What can law’s popular cultures do for law, as a constitutive and interrogative critical practice? This collection explores such a question through the lens of the ‘cultural legal studies’ movement, which proffers a new encounter with the ‘cultural turn’ in law and legal theory. Moving beyond the ‘law ands’ (literature, humanities, culture, film, visual and aesthetics) on which it is based, this book demonstrates how the techniques and practices of cultural legal studies can be used to metamorphose law and the legalities that underpin its popular imaginary. By drawing on three different modes of cultural legal studies – storytelling, technology and jurisprudence – the collection showcases the intersectional practices of cultural legal studies, and law in its popular cultural mode.
The contributors to the collection deploy differentiated modes of cultural legal studies practice, adopting diverse philosophical, disciplinary, methodological and theoretical approaches and subjects of examination. The collection draws on this mix of diversity and homogeneity to thread together its overarching theme: that we must take seriously an interrogation of law as culture and in its cultural form. That is, it does not ask how a text ‘represents’ law; but rather how the representational nature of both law and culture intersect so that the ‘juridical’ become visible in various cultural manifestations. In short, it asks: how law’s popular cultures actively effect the metamorphosis of law.
Table of Contents
PART I: Cultural Legal Studies – The Urgency of Method and Story 1. Cultural Legal Studies and Law’s Popular Cultures, Marett Leiboff & Cassandra Sharp 2. Cultural Legal Studies as Law’s Extroversion, Marett Leiboff 3. Finding Stories of Justice in the Art of Conversation: Ethnography in Cultural Legal Studies, Cassandra Sharp PART II: Cultural Legal Studies as Legal Storytelling 4. Interventions into the Feeling of Popular Justice: Australia’s Stolen Generations, the Problem of Sentimentality, and Re-Encountering the Testimonial Form, Honni Van Rijswijk 5. Border Crossings: The Transnational Career of the Television Crime Drama, Sue Turnbull 6. Theatre and the Law in the 21st Century, Peter Robson PART III: Law’s Technologies and Cultural Legal Studies 7. Picturing Justice in a Fraught Legal Arena: Fetus, Phantoms and Mandatory Ultrasounds, Jessica Silbey 8. Peeping: Open Justice and Law’s Voyeurs, Katherine Biber 9. Irony as Method: Reframing Photographs in Cultural Legal Studies, Karen Crawley 10. Bodies, Cinema, Sovereignty: Using Visual Culture Methodologies to Think About Other Ways that Law Might Work, Kirsty Duncanson PART IV: Cultural Legal Studies as Jurisprudence 11. Popular Culture’s Lex Vampirica: The Law of the Undead in True Blood, the Twilight Saga and The Passage, William Macneil 12. Reading the Law Made Strange: Cultural Legal Studies, Theology and Speculative Fiction, Timothy D Peters 13. Republicanism Meets (Dystopian) Faërie: Harry Potter and the Institutional Disaster, Luis Gómez Romero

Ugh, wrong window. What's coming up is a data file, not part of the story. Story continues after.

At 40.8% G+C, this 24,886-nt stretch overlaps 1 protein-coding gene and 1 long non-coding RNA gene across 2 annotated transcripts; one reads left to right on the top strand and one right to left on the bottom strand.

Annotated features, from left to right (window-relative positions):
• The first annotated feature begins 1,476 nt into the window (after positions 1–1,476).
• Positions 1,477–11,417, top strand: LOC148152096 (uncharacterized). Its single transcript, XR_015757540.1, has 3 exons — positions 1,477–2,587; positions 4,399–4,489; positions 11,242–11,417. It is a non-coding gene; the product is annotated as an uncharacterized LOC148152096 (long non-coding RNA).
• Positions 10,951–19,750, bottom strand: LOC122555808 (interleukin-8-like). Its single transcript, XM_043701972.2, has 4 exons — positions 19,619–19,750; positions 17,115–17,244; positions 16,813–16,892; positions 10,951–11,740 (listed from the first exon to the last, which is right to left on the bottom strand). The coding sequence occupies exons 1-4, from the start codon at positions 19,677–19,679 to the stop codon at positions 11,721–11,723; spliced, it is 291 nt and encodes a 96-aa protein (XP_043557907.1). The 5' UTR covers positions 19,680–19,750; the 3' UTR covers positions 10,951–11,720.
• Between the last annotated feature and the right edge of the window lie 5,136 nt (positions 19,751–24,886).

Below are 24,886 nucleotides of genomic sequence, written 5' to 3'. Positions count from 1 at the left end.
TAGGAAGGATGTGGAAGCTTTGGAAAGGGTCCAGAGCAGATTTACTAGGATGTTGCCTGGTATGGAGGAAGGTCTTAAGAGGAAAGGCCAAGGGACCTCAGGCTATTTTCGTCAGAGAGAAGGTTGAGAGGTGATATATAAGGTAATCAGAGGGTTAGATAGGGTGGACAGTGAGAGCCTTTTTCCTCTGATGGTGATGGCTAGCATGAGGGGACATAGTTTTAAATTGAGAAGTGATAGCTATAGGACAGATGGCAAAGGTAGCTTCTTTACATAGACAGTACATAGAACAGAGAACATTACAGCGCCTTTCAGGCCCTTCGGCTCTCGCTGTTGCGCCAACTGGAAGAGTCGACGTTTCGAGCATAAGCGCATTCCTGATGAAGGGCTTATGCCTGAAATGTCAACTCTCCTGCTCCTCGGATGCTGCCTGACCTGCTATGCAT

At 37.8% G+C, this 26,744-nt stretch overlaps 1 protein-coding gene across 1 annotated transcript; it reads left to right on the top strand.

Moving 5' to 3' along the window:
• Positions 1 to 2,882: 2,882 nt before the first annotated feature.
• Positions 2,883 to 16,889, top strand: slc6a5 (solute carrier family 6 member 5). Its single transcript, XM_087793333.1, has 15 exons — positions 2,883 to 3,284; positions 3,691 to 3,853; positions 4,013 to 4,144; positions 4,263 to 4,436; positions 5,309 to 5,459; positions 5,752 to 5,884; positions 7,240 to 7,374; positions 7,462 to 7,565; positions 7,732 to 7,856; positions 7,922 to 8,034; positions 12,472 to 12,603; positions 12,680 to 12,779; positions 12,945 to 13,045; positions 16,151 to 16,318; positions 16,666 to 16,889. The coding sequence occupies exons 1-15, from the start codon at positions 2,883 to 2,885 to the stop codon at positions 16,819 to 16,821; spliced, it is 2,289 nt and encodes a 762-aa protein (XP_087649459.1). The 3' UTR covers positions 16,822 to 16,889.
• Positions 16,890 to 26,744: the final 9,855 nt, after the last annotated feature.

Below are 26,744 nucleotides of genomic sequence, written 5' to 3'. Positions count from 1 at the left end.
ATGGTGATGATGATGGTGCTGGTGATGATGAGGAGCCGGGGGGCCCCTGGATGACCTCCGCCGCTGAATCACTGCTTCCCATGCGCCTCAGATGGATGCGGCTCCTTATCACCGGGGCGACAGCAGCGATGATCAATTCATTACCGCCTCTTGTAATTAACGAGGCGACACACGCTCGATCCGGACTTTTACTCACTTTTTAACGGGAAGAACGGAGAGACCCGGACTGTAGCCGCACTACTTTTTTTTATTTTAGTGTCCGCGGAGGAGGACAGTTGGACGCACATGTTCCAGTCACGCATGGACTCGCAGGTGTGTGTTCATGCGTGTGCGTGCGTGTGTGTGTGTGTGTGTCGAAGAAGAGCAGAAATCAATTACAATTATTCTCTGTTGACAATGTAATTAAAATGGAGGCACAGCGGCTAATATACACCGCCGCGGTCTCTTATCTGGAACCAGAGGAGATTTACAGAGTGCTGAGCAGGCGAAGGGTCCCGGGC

Cassandra Sharp's research draws on a range of disciplinary methods to empirically explore individual responses to law. Her focus is the use of popular stories by individuals in challenging and constructing legal meaning and identity. She is a member of the Legal Intersections Research Centre (LIRC) at the University of Wollongong, Australia.
Marett Leiboff is a cultural legal studies and law and humanities scholar who is working on a monograph that explores theatrical jurisprudence. Her scholarship is grounded in her pre-law background in academic theatre studies. Marett is a member of the Legal Intersections Research Centre, University of Wollongong, Australia.
"Contributors to Sharp and Leiboff’s collection examine how the techniques and practices of cultural legal studies can be used to metamorphose law and the legalities that underpin its popular imaginary. By drawing on three different modes of cultural legal studies—storytelling, technology, and jurisprudence—the collection seeks to showcase the intersectional practices of cultural legal studies, and law in its popular cultural mode."
Law and Social Inquiry Journal